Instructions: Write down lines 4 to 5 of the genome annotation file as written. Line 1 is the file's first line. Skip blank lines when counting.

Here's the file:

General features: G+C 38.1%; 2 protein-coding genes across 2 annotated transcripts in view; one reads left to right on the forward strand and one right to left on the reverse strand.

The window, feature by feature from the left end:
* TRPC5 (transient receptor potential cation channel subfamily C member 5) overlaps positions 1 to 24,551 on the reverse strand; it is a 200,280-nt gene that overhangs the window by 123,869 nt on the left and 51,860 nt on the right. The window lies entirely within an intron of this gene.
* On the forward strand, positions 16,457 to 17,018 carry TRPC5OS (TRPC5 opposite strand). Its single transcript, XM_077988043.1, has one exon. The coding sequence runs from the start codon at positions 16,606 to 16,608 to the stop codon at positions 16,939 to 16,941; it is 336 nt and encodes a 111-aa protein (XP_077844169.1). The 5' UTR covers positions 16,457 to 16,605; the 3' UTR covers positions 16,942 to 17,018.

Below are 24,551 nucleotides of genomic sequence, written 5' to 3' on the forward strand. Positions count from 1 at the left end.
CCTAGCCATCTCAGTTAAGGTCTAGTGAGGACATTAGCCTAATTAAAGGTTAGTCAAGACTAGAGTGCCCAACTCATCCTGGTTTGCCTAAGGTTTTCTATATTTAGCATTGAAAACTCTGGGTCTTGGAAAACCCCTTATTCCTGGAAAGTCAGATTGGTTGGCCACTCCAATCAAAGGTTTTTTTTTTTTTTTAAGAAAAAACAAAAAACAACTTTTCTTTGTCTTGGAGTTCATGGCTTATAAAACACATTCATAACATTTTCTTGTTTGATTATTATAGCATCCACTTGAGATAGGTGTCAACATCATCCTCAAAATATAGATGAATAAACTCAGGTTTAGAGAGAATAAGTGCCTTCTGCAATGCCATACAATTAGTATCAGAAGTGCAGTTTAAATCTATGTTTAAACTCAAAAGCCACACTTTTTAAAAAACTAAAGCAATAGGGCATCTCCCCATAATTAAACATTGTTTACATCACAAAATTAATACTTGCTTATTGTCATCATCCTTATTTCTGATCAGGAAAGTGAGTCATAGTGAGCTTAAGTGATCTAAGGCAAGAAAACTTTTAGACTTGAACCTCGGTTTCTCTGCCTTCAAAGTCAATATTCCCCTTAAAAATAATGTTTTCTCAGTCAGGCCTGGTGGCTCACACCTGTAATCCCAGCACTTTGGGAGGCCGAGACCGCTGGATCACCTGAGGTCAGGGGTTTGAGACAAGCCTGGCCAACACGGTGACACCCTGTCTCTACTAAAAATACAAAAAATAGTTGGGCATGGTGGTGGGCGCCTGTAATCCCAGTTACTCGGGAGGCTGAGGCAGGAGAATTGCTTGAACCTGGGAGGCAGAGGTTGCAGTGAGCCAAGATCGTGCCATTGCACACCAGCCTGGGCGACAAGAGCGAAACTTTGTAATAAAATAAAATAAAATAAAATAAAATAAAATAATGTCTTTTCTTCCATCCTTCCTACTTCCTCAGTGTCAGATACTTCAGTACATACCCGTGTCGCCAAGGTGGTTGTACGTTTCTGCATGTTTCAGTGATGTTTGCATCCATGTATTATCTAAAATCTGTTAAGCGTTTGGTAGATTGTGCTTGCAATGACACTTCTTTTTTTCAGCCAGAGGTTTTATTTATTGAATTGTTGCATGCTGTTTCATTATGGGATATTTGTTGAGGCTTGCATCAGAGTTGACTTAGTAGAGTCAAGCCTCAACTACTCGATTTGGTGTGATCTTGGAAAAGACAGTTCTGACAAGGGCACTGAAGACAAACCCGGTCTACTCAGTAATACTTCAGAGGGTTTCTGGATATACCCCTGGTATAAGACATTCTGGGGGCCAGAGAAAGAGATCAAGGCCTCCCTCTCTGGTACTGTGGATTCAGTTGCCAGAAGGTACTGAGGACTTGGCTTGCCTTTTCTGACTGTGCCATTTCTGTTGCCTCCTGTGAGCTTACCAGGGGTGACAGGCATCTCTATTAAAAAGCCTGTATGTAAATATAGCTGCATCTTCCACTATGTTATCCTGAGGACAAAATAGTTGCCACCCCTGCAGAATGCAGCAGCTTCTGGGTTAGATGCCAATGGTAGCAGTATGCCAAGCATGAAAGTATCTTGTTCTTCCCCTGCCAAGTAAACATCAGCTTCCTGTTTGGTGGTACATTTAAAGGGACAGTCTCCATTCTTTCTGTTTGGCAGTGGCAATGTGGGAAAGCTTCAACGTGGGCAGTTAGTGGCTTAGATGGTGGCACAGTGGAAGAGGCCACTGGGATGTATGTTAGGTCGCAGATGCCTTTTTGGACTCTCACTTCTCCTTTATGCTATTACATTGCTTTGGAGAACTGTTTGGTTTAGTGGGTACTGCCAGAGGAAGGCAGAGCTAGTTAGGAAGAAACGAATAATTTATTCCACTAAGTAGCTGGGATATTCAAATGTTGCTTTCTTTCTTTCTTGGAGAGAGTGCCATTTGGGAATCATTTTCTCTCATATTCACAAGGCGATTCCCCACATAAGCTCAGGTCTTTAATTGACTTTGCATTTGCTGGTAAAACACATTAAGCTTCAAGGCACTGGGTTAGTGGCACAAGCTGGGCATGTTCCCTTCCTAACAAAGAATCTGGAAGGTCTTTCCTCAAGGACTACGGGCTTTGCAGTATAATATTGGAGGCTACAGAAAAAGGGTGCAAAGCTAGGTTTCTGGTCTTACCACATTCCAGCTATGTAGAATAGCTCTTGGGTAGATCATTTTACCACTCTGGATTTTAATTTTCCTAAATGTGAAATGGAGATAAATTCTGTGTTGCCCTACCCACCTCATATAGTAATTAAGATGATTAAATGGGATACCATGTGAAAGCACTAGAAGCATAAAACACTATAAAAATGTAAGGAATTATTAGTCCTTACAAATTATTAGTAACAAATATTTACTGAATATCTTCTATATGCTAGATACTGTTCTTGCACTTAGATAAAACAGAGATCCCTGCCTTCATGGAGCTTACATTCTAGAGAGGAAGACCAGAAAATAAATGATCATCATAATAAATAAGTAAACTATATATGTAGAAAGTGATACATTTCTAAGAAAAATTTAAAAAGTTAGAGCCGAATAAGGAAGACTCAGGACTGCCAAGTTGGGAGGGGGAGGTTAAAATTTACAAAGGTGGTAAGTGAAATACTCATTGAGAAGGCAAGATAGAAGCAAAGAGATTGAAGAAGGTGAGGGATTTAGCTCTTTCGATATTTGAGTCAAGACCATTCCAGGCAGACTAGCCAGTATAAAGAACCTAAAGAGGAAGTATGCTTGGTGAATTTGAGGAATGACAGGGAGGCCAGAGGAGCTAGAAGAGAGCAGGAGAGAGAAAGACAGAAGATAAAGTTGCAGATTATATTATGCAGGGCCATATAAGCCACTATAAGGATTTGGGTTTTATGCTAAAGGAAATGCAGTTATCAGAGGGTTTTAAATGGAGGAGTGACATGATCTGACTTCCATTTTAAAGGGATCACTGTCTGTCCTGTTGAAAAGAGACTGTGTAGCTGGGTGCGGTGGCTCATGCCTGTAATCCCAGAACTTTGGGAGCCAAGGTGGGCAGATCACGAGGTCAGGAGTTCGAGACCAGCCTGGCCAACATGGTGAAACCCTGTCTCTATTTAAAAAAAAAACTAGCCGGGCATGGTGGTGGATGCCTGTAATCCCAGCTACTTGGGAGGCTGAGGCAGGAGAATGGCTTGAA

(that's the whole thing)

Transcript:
* On the forward strand, positions 16,457 to 17,018 carry TRPC5OS (TRPC5 opposite strand). Its single transcript, XM_077988043.1, has one exon. The coding sequence runs from the start codon at positions 16,606 to 16,608 to the stop codon at positions 16,939 to 16,941; it is 336 nt and encodes a 111-aa protein (XP_077844169.1). The 5' UTR covers positions 16,457 to 16,605; the 3' UTR covers positions 16,942 to 17,018.

Below are 24,551 nucleotides of genomic sequence, written 5' to 3' on the forward strand. Positions count from 1 at the left end.